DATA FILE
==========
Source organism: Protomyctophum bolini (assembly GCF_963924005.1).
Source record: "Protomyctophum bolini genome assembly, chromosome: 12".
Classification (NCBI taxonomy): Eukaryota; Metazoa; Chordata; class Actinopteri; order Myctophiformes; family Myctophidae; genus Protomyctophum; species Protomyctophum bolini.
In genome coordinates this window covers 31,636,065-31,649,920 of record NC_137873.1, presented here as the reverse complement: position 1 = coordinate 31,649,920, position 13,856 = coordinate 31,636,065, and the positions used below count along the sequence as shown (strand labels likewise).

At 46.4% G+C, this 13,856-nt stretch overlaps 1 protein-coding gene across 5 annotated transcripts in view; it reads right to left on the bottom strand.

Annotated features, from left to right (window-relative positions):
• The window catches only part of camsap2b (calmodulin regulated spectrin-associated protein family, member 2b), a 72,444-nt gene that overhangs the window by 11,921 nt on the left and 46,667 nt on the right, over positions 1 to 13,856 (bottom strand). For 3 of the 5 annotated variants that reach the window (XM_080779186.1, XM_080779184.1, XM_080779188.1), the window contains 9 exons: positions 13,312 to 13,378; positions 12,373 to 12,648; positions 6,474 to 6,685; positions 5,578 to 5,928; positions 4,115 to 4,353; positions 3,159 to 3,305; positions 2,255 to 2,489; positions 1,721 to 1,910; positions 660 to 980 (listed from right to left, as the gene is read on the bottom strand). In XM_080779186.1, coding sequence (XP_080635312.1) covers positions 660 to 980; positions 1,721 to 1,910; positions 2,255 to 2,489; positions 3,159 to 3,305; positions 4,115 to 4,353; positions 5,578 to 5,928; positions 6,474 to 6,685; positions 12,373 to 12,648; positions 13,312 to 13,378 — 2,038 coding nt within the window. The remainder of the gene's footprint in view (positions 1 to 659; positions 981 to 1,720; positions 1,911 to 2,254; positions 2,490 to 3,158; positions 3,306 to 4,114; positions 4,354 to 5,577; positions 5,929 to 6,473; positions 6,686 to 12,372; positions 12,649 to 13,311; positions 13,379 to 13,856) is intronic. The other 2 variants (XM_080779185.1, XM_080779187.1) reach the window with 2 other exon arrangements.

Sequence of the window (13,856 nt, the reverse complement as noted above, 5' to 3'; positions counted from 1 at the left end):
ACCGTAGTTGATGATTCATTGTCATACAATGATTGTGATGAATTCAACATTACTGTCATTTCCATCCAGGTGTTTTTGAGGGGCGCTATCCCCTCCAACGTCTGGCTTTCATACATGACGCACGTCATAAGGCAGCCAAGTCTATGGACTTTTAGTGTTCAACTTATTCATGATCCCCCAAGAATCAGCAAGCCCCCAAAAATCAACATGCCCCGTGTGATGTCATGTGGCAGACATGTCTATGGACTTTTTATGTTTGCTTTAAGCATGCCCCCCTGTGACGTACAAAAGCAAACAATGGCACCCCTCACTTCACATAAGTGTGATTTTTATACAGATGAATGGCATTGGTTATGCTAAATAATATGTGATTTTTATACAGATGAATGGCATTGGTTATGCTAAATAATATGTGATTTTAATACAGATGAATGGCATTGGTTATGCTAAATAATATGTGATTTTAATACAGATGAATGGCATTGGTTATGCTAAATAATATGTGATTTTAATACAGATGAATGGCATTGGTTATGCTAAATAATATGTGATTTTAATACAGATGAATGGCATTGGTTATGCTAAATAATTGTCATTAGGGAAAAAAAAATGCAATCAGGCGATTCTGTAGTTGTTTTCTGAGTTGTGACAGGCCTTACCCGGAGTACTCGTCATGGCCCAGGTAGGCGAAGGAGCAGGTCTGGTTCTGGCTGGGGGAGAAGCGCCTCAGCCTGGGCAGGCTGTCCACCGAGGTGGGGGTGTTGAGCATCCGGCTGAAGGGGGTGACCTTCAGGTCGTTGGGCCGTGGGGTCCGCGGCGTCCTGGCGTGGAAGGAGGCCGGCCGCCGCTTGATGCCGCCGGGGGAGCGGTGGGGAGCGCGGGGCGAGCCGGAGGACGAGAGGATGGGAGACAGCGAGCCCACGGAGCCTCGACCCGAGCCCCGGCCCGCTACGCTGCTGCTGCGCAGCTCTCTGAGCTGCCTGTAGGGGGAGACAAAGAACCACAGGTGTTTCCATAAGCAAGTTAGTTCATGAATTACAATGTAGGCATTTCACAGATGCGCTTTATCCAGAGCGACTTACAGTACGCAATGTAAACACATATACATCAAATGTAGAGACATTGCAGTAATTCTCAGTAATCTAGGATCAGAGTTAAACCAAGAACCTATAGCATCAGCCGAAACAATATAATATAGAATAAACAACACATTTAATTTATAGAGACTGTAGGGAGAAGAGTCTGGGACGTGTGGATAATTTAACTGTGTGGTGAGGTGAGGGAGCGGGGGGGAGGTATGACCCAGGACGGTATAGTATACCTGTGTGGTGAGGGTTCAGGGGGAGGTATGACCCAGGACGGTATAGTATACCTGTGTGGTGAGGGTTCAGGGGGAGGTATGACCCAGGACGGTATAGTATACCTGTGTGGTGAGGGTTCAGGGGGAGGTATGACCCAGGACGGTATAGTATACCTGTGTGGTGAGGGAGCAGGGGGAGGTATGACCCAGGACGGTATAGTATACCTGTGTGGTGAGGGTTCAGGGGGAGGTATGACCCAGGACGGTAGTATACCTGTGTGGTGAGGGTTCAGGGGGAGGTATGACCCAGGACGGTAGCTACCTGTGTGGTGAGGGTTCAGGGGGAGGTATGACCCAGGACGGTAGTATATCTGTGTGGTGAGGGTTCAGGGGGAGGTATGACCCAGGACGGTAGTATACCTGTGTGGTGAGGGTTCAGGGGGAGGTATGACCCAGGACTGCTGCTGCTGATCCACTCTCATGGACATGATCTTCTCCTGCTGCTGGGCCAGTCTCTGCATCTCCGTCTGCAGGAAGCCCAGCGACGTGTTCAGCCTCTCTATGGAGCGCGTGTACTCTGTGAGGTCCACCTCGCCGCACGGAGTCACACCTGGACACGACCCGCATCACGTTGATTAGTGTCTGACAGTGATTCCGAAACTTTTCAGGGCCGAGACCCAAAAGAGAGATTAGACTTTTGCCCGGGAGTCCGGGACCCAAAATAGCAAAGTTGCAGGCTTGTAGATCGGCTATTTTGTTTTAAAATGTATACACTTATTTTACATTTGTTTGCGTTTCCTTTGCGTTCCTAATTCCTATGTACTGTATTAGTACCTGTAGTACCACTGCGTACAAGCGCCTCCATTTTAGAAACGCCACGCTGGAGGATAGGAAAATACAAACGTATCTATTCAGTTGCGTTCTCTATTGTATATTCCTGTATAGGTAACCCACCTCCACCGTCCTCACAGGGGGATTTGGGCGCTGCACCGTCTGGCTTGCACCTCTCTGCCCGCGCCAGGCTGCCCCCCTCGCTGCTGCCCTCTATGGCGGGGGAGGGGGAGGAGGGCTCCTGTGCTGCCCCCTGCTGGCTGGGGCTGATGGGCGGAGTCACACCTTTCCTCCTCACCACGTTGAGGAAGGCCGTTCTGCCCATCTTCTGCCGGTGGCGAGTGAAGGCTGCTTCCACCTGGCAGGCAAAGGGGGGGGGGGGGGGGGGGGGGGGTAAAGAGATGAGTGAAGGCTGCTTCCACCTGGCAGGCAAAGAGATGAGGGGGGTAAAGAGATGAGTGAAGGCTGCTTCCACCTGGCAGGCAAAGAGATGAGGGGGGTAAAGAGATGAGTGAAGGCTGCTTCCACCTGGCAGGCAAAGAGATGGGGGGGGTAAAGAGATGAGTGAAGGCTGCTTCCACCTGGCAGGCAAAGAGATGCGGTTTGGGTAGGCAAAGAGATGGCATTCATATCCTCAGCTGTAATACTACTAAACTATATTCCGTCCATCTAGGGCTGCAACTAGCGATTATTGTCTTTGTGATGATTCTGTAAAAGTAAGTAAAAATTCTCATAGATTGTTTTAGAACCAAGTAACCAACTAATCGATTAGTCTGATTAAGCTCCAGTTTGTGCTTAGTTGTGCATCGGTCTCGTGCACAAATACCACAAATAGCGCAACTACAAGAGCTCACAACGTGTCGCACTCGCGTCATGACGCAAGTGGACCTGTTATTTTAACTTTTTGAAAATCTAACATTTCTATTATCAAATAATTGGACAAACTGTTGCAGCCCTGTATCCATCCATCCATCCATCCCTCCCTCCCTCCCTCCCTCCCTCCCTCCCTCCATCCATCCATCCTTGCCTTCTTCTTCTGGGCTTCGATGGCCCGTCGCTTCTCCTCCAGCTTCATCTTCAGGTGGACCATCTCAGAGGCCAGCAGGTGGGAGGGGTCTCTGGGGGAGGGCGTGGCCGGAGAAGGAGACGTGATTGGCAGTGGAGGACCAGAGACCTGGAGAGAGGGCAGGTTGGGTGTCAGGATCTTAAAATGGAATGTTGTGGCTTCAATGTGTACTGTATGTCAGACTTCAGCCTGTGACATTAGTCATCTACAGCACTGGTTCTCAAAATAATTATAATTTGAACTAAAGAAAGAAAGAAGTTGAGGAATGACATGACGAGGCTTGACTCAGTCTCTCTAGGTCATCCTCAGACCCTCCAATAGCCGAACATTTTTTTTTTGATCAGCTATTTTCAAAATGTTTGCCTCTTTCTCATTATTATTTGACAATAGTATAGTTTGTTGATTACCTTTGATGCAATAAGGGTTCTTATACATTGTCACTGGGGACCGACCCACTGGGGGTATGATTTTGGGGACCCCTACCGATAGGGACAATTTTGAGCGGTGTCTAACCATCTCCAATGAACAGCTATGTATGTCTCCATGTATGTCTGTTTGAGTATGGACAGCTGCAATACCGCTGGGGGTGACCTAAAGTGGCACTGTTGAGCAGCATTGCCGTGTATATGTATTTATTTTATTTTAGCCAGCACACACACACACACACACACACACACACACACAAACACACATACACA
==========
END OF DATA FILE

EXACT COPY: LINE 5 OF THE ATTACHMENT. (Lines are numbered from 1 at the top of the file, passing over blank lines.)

At 46.4% G+C, this 13,856-nt stretch overlaps 1 protein-coding gene across 5 annotated transcripts in view; it reads right to left on the bottom strand.